TOKYO - More than 2,000 Mazda Motor Corp. employees signed up for a company early retirement package within hours of it being offered Feb. 19, while dozens of others were turned away, the company disclosed last week.
The race for the exits jolted managers and raised questions about morale at Mazda, where a large number of Japanese employees worry promotions will be based on how well they speak English with their Ford Motor Co. bosses.
The result has been an increase in uncertainty at the Ford affiliate, as staffers wonder who among the remaining workers will be reassigned to make up for staff imbalances.
Mazda had hoped to reduce its Japan work force by 1,800, or 9 percent of its worldwide total, by April 1 by offering an enticing early retirement package. Instead, 2,213 will leave, of whom almost 550 are in their 30s.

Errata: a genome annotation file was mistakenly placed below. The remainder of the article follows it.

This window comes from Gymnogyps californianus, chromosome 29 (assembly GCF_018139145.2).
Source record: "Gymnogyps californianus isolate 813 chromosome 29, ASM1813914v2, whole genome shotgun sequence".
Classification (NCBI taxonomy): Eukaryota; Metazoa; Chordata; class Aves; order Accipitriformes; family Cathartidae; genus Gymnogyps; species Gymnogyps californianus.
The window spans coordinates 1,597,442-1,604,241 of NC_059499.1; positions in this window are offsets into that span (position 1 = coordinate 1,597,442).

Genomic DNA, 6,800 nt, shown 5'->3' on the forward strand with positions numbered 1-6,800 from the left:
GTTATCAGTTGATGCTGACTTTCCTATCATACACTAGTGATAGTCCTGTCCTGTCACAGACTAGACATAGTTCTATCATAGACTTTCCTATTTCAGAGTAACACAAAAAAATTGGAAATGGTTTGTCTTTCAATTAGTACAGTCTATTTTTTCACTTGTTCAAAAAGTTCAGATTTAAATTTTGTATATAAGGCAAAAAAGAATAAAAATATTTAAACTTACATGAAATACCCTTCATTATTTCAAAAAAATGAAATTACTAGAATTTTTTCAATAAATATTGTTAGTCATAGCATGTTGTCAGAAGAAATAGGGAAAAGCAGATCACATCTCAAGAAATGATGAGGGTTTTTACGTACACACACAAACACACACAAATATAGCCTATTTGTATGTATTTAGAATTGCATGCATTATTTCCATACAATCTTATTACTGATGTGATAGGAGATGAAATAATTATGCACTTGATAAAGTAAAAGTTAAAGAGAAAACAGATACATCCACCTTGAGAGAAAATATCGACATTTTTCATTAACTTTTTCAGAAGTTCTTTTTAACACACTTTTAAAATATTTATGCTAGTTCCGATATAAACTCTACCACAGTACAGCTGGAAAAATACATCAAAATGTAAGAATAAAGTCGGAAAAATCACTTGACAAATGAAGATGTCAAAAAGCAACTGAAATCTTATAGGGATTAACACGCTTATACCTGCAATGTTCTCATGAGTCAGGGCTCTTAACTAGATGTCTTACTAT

Even more - the company won't say how many - of the 10,000 workers eligible for the program sought to enroll but had to be turned away.
The sign-up period was supposed to last 15 days. Management put a cap on the outflow by limiting the package to those who signed up first.
In one reported case, just three minutes made the difference between a worker whose application for early retirement was accepted and one whose application was rejected.
'We believe that achieving the targeted number within the day is due to the sufficient notification period given to applicants, and the provision of enough time for them to make their decision,' Mazda President Mark Fields said.
'We understand the seriousness of each employee's decision, which include mixed emotions and various circumstances, in applying for the plan.'